If the merger deal between Charter Communications (CHTR 2.56%) and Time Warner Cable (NYSE: TWC) gets approved by the Federal Communications Commission, the CEOs of both companies stand to make a fortune, as do a number of banking firms.
The $55 billion deal, which looks increasingly likely to get the green light from the FCC and other federal regulators, would be especially lucrative for TWC CEO Rob Marcus, who could collect over $90 million if the deal is approved. That number comes from a 700-plus page preliminary proxy statement filed at the SEC, Deadline.com reported.
Marcus, who will not run the combined company, would receive "$21.8 million in cash, $67.1 million in equity, $396,156 in benefits -- mostly for financial planning -- and $2.6 million in other awards including a special bonus TWC gave execs for increasing video subs in Q1," the entertainment news site reported.
The last bonus, which is not typical, was created to reward the company's executives for holding onto subscribers at a time when cord-cutting has become a growing issue. The cable industry lost subscribers in 2014, with TWC shedding 401,000, according to Leichtman Research Group.
|Pay-TV Providers||Subscribers at the end |
|Net Adds (losses)|
|Other Major Private Cable Companies**||6,450,000||-225,000|
|Total Top Cable||49,278,617||-1,192,777|
Time Warner Cable agreed to give its leadership team "5% of their 2015 target cash bonus if in any quarter this year the cable company experienced a net increase in residential video subscribers," according to Deadline. TWC added 30,000 new cable customers in the first quarter of 2015 and the execs were paid the bonus, which was renewed going forward by the company's board, though Marcus is excluded from further bonuses.
Still, even without any further bonuses, the outgoing Time Warner Cable CEO looks to make out pretty well as long as the deal gets approved.
Who are the other winners?
While Marcus may be the big winner, his counterpart at Charter has nothing to complain about. Tom Rutledge will assume the CEO mantle at what will be called "New Charter," should the deal -- and a second transaction with Bright House Networks -- be approved. If that happens, Rutledge does not get an immediate payday, but he would become eligible to receive $74.6 million over time -- $15.3 million in cash and $59.3 million in equity. And, should he be terminated without cause, he gets the big payday all at once.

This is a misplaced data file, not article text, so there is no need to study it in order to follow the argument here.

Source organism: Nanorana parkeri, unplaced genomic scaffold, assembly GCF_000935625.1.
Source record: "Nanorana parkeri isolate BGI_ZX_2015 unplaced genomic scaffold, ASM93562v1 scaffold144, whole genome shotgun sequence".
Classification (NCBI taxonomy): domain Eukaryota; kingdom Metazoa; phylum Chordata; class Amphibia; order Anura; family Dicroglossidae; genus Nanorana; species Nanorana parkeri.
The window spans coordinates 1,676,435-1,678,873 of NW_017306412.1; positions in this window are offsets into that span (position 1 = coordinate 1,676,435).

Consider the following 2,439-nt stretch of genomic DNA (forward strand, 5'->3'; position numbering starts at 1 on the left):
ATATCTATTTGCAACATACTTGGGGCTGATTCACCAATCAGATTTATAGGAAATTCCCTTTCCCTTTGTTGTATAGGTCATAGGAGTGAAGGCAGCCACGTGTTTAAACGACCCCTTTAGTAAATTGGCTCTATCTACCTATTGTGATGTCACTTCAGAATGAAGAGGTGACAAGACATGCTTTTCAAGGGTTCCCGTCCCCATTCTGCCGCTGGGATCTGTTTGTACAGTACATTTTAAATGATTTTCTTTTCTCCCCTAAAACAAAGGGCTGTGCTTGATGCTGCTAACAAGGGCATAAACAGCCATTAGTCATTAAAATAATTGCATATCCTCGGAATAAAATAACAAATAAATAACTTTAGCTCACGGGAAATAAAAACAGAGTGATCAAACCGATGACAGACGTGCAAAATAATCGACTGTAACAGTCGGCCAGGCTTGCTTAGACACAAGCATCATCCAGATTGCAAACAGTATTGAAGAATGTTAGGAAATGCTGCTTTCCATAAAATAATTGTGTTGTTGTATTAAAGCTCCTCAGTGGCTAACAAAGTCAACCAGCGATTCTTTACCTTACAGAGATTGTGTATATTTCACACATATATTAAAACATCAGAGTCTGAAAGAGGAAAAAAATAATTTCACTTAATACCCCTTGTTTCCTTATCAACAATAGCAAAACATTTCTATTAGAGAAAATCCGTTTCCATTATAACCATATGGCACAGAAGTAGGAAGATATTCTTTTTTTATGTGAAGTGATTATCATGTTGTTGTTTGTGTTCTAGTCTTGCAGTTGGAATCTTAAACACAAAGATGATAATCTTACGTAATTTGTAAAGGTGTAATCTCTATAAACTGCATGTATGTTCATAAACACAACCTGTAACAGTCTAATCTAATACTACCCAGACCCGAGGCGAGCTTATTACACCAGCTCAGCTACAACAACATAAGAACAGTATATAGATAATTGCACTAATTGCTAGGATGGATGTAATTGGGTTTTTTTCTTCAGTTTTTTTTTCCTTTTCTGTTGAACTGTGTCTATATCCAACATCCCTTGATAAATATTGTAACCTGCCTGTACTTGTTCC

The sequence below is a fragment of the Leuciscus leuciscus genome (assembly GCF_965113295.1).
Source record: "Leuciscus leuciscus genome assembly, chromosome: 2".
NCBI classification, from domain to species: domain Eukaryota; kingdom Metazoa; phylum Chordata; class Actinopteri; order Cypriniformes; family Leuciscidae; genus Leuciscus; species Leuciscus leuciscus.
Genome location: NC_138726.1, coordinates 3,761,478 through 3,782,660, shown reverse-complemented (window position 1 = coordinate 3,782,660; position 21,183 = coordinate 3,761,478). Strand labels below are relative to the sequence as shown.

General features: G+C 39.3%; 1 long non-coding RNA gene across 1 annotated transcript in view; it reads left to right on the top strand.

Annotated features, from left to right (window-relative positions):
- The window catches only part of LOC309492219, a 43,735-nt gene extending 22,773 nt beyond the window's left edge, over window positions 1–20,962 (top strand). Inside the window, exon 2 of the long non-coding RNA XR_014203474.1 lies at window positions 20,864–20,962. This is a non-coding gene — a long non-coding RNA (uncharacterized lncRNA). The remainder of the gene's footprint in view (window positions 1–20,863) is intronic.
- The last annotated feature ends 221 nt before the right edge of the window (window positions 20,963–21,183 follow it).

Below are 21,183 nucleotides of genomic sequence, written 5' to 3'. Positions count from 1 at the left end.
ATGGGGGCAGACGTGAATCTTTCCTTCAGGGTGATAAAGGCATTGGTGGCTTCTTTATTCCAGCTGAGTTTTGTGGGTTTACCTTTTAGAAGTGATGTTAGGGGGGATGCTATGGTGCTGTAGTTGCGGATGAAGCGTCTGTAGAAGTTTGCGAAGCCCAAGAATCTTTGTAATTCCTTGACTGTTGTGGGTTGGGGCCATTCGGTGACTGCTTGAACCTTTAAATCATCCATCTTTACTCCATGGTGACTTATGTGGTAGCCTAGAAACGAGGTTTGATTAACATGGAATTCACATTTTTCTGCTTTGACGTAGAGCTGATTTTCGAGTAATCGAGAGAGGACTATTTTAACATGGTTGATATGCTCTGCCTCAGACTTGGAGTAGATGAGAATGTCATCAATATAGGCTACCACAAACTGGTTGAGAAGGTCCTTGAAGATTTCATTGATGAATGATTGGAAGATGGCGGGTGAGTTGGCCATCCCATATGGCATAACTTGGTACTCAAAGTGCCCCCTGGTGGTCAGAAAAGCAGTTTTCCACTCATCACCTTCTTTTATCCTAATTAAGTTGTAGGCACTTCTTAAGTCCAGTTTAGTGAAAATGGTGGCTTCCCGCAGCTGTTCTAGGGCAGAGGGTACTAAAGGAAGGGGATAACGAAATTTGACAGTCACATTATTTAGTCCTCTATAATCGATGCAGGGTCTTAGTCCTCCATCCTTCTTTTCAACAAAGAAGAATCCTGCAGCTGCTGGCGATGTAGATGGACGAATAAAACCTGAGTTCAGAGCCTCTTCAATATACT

Should the deal not occur, Charter has pledged to pay a $2 billion breakup fee.
A number of financial firms will also do well. On the TWC side, if the deal closes, Morgan Stanley will get $40 million ($32.5 million at completion) while Citigroup takes in $32.5 million ($25 million at closing) and Allen & Co and Centerview Partners each are due $27.5 million ($20 million at closing). From Charter, Goldman Sachs stands to make $42.5 million when the Time Warner Cable deal closes, and another $15 million upon completion of the Bright House transaction. LionTree Advisors will be owed $32.5 million when TWC closes, then $15 million for Bright House.
Of course, all the figures in the proxy statement do contain the warning that the numbers are based on "multiple assumptions that may or may not actually occur."
Will cable customers win?
Of course, there is no guarantee that cable customers will be winners from Charter becoming a giant rival with approximately the same reach as industry-leader Comcast. Rutledge, however, thinks it will be a boon for consumers. In a press release, he said:
With our larger reach, we will be able to accelerate the deployment of faster Internet speeds, state-of-the-art video experiences, and fully–featured voice products, at highly competitive prices. ... New Charter will capitalize on technology to create and maintain a more effective and efficient service model. Put simply, the scale of New Charter, along with the combined talents we can bring to bear, position us to deliver a communications future that will unleash the full power of the two-way, interactive cable network.
Marcus, of course, echoed those statements in the same press release, saying:
This agreement recognizes the unique value of Time Warner Cable, and brings together three great companies that share a common philosophy of strong operations, great products, robust network investment, and putting customers first.
Short of promising free ice cream and a unicorn in every backyard, Marcus and Rutledge said everything that the public would want to hear. Promises and delivery, however, are two different things.
The public could benefit from these mergers for exactly the reasons stated above. Whether it actually will is to be determined.